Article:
Saving a few hundred dollars up front will seem like chicken feed in the long run. As you may end up spending thousands of dollars on visits to the vet.
Plus, the dog has a compromised quality of life.
This article will give you more information about the cost of buying and caring for a Golden Retriever.
If you’re not sure whether the English Cream Golden Retriever is the best pup for you, there are lots of other breeds you can choose.
There are plenty of similar purebred pups. But also mixed breeds that feature the great qualities of the Golden Retriever with another dog!
Check out some of our guides below:
English Cream Golden Retriever Rescue
Instead you could adopt a dog.
This is a less expensive option than buying from a breeder.
Since the Golden Retriever is such a popular breed you may find just the dog you’re looking for.
Best of all, you’ll be saving a dog who needs a new home.
Do you have an English Cream Golden Retriever? Tell us about your dog in the comments below.
References and Resources
British Kennel Club
American Kennel Club
Hill Haven Kennel “English Retrievers vs. American Retrievers,”
“Nature and nurture—How different conditions affect the behavior of dogs,” Journal of Veterinary Behavior, 2016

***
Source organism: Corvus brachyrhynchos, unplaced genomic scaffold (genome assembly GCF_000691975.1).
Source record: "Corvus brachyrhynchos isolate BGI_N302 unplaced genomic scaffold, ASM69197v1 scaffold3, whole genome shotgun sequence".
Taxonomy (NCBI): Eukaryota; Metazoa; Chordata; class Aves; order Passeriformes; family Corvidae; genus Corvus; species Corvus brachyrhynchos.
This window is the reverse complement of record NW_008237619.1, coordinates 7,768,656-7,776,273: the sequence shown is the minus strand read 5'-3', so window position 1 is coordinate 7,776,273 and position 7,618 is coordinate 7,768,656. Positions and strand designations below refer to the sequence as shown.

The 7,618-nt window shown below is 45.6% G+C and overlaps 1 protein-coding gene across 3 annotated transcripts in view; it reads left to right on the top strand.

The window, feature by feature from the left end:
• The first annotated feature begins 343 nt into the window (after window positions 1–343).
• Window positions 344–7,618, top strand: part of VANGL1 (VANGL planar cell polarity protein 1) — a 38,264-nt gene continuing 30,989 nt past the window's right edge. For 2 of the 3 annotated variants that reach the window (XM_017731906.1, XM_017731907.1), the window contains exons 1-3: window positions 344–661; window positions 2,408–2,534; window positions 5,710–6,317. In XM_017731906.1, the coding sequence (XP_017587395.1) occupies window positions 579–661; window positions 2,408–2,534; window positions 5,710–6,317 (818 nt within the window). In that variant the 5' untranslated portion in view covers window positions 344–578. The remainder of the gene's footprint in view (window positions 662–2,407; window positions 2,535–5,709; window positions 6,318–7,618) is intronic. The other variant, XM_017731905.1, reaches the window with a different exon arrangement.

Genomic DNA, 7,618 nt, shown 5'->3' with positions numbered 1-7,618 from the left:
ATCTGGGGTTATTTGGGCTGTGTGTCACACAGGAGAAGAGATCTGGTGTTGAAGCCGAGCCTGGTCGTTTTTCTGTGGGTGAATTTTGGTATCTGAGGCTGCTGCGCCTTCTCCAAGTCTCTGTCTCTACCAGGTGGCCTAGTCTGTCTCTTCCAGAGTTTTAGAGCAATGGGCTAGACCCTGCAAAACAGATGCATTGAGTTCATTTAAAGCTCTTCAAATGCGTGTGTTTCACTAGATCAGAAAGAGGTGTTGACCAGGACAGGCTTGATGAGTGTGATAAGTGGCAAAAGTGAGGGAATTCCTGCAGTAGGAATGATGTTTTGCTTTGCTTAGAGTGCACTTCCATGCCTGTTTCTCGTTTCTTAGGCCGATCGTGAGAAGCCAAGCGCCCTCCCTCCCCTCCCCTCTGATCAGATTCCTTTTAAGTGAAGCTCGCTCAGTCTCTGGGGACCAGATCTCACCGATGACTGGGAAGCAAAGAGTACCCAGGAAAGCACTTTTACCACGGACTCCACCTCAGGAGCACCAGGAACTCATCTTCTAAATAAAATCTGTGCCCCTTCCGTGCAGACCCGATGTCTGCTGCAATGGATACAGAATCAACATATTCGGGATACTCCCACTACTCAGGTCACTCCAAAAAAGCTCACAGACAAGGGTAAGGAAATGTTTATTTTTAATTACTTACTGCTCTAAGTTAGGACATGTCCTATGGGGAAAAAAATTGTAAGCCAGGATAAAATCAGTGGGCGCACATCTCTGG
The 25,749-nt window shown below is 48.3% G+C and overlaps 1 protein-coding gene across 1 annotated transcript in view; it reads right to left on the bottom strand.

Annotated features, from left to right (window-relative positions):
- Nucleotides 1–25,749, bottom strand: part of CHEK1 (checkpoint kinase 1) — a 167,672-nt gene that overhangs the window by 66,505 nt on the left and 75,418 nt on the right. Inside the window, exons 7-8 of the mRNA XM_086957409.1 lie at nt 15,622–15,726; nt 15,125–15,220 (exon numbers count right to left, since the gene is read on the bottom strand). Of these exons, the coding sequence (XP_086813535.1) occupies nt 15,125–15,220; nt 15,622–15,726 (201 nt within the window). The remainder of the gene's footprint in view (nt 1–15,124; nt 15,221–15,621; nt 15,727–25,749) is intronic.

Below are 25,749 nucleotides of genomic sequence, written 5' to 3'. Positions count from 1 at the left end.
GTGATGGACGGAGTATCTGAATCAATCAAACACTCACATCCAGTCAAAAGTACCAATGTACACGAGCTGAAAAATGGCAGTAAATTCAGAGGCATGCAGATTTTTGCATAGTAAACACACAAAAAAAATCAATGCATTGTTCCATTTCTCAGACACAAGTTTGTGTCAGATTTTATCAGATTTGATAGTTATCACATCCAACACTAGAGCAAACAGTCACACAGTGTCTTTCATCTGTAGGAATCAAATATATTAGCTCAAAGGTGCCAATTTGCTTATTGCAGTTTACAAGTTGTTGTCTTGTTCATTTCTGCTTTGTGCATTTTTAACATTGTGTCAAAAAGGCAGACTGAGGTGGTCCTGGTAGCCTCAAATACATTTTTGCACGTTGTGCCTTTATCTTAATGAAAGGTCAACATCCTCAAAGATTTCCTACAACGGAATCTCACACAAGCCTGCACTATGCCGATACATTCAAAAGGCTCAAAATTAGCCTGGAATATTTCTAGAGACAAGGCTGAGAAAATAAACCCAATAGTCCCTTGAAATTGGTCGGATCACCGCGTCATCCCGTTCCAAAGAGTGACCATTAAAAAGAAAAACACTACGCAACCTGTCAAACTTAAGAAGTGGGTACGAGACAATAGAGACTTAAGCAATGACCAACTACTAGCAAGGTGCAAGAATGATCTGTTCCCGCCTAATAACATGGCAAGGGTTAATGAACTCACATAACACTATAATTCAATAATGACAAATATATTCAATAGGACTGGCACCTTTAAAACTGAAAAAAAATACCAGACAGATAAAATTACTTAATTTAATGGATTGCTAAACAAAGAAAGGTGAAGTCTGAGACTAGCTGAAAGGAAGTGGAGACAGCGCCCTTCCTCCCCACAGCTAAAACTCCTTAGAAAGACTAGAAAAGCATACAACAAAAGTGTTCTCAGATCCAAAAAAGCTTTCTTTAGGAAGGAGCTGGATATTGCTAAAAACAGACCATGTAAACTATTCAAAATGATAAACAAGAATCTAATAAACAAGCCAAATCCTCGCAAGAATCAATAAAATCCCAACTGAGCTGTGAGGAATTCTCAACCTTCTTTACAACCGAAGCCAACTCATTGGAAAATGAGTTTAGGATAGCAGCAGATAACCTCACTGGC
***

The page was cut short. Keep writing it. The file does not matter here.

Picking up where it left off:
“Genetic Diversity Testing for Golden Retrievers,” UC Davis Veterinary Medicine, Veterinary Genetics Laboratory, 2019
Golden Retriever Lifetime Study The Morris Animal Foundation
Glickman, L., et al., “The Golden Retriever Club of American National Health Survey1998-1999,” Purdue University School of Veterinary Medicine, 1998
“Summary results of the Purebred Dog Health Survey for Golden Retrievers” Report from the Kennel Club/British Small Animal Veterinary Association Scientific Committee
Hart, BL, et al., “Long-Term Health Effects of Neutering Dogs: Comparison of Labrador Retrievers with Golden Retrievers,” PLOS One, 2014
Schmutz, SM, et al., “The Genetics of Cream Coat Color in Dogs,” Journal of Heredity, 2007
Schmutz SM, et al., “Genes affecting coat colour and pattern in domestic dogs: a review,” Genetics, 2007
Paster ER, et al., “Estimates of prevalence of hip dysplasia in Golden Retrievers and Rottweilers and the influence of bias on published prevalence figures,” Journal of the American Veterinary Medical Association, 2005
Curtis, R., et al., “A survey of cataracts in golden and labrador retrievers,” Journal of Small Animal Practice, 1989
Stern JA, et al., “Familial subvalvular aortic stenosis in golden retrievers: inheritance and echocardiographic findings,” Journal of Small Animal Practice, 2012